MPsy’s Star Wars: The Old Republic Review (From Levels 1-10)

Alright boys and girls, it’s time to talk about something that’s very near and dear to me. Is it my family? My friends? That cute girl over I saw over there? No, but it is something that’s taking up a fairly large chunk of my present social life. It’s Star Wars, or more precisely, Star Wars: The Old Republic, BioWare’s first entry into the massively multiplayer market.

I have to say that I’ve been anticipating this game for quite a while now, even got a new rig set up for this game (but keep that under your hat, writing it off as a ‘business expense’), and had the Collector’s Edition on pre-order (the galaxy map is currently framed up on the wall next to the desk for easy reference). On top of that I also got my hands on a copy of the Explorer’s Guide. So with the mini fridge stocked with soda and energy drinks, plus bags of chips and an array of other snacks within easy reaching distance, I take my first step into a galaxy far far away.

After the initial install, it’s time to decide; Republic or Empire. Now that’s a tough one, but in the end, I decided to go Empire and as a card carrying member of the Mandalorian Mercs, I’m totally going with bounty hunter as my first pick for classes. Now I am sitting back and enjoying the opening cinematic as the Star War’s trademark text crawls.

The following is an account of leveling up from one to ten, which took roughly about a day or so. As soon as I landed down on the planet of Hutta (which puts the scum in scum and villainy) my character was introduced as a promising participant to the ‘Great Hunt’ (a sort of winner takes all bounty hunting contest). My first objective is to build up enough of a rep as a badass bounty hunter to attract the attention of a local Hutt crimelord who feels it’s in his best interest to sponsor me (apparently you can’t just sign up for the ‘Great Hunt’ like signing up for the company’s soft ball team).

So begins my first missions in the Old Republic which included hunting down a bounty on a quickdraw (or should I say not so quick) champion by the name of Vexx, bailing out the kid brother of a fella by the name of Lew Brell, and dealing with the wayward force sensitive son of Gianna (who reminded me of one of those beauty contestant stage mothers but with the Sith).

Finally after running all over Hutta, I was finally able to wrangle up an audience with Nem’ro the Hutt. As a certain famous smuggler taught us, remember to always flatter a hutt, you’ll go a long way. I will say this, Nem’ro does run a pretty tight ship and his Twi’lek secretary is a hot little number.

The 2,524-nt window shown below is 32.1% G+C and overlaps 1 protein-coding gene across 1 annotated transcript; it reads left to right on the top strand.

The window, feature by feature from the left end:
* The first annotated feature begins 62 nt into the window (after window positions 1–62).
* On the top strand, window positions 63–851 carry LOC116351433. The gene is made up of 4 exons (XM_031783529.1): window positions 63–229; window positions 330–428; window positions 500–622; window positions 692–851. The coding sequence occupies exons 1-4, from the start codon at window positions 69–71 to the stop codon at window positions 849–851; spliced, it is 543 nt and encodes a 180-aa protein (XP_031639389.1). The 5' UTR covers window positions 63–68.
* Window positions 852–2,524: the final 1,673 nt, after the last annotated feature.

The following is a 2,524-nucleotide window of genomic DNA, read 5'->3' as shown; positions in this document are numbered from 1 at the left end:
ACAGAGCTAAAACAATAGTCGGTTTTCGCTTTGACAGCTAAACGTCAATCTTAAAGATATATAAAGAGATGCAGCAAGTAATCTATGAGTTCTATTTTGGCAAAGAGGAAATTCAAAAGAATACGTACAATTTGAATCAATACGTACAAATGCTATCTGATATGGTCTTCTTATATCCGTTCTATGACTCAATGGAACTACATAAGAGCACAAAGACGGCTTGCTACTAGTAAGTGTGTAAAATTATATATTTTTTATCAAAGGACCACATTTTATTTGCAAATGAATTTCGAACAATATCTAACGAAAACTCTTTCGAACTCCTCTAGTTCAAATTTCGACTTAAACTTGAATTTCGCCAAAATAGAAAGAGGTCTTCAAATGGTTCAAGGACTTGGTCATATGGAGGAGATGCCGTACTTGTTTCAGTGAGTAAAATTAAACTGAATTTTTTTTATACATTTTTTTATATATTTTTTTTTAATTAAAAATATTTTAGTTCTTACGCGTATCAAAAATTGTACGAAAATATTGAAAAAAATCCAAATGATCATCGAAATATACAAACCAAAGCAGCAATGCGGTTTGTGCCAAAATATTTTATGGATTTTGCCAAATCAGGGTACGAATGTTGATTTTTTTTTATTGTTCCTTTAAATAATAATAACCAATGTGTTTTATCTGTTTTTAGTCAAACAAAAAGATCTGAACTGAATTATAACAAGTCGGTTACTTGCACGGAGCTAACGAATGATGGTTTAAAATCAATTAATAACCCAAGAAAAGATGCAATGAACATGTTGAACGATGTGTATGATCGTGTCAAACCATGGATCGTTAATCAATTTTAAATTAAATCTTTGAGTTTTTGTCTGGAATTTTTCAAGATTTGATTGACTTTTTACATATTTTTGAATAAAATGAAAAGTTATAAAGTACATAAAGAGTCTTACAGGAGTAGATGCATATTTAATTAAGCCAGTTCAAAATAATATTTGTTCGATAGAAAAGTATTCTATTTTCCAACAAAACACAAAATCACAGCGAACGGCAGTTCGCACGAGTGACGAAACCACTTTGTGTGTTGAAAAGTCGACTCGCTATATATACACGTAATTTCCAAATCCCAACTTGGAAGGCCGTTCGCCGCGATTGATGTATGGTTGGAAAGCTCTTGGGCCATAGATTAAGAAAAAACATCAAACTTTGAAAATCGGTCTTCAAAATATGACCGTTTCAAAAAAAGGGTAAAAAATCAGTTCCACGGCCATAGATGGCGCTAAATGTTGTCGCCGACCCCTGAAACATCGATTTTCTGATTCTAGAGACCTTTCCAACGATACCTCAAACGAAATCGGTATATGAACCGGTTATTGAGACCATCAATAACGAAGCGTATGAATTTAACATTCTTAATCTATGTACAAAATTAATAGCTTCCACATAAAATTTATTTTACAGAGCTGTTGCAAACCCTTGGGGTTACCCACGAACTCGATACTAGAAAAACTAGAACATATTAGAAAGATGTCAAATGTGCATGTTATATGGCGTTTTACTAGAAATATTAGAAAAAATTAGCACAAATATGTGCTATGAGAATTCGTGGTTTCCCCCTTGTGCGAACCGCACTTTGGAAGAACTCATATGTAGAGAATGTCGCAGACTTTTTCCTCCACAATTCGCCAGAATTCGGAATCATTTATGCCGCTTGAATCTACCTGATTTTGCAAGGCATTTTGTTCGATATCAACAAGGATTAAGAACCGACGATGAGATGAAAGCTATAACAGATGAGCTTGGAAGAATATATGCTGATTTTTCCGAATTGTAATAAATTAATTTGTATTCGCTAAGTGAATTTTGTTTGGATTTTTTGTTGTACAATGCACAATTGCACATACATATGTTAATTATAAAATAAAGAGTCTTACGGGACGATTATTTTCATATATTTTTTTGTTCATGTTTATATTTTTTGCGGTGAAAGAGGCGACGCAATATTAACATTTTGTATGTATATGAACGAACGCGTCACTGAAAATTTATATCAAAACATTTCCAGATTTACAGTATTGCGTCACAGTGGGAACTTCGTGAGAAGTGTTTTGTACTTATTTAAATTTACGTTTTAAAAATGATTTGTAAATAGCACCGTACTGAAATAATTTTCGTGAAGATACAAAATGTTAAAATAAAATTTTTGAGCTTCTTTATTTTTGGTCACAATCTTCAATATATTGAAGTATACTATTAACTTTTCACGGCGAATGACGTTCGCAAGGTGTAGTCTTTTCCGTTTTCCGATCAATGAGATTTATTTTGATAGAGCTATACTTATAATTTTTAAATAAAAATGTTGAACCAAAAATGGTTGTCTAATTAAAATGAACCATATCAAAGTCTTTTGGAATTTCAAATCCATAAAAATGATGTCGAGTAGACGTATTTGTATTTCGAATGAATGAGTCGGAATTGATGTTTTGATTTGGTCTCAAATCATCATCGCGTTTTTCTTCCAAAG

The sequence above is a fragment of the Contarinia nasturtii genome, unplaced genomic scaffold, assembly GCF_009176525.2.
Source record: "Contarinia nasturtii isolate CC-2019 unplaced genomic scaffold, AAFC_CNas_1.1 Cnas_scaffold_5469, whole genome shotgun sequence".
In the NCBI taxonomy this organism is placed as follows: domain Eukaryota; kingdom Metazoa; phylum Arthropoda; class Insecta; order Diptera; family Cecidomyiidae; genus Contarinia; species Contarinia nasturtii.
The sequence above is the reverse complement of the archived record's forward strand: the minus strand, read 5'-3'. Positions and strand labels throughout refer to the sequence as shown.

As I progressed through the storyline it looks like there’s another contestant of the ‘Great Hunt’ whose strategy is to pick off other potential contestants before the actual competition starts. At one point the hunter becomes the hunted, even when a rodian (who I’m pretty sure could be from the same gene pool of old Greedo) decides to test me. Once again I take a page from that old smuggler’s handbook and shot first (always shoot first). But with credits on the line, it really didn’t surprise me that much that Nem’ro tries to double cross me at the last minute. Looks like I’m going to have to do a bit more fighting if I want to secure that sponsorship for the ‘Great Hunt’. I don’t want to spoil too much of the game for you eager beaver fans out there, so I’ll leave it off here for now.

After my first run through from level one through ten it did not surprise me that Star Wars: the Old Republic shattered MMO sales and won MSNBC’s ‘Best Multiplayer Game of 2012’. Since the game’s launch on December 20th, over a million players have spent well over sixty million hours online playing SWTOR. Now that my friends is pretty damn impressive.

Players are able to choose whether they want to join the Republic (lightside) or the Empire (darkside), but through their own personal playthrough of the game, they will be able to choose between lightside or darkside decisions. From there they’ll be able to choose between four classes in each faction, which for the Republic are the Jedi Consular, Jedi Knight, Smuggler, or Trooper. For the Empire, the choices are the Bounty Hunter, Imperial Agent, Sith Inquisitor, or Sith Warrior. Players will also be able to have the choice of playing a wide array of species such as humans, cyborgs, chiss, miraluka, mirialan, rattataki, sith purebloods, twi’lek, or zabrak.

That’s quite a lot of choices for character creation right there. And on top of that around level ten or so players will able to progress deeper into their classes and into advance classes. A prime example would be the bounty hunter who can either advance into the DPS healing mercenary or the DPS beefy tank the power tech.

Appearance wise, items such as armor and weapons have a small degree of customizing, so players will have fun with that. Players will also be able to choose from three different professions once they run through their starting planets. There’s a wide array of professions such as salvaging (kinda like mining) to slicing (Star Wars version of hacking). And for those players who like to solo, BioWare acknowledges you and provides you with a companion character who’ll stick by your side who can tank, provide dps, or even heal you when you’re feeling like exploring the galaxy on your own.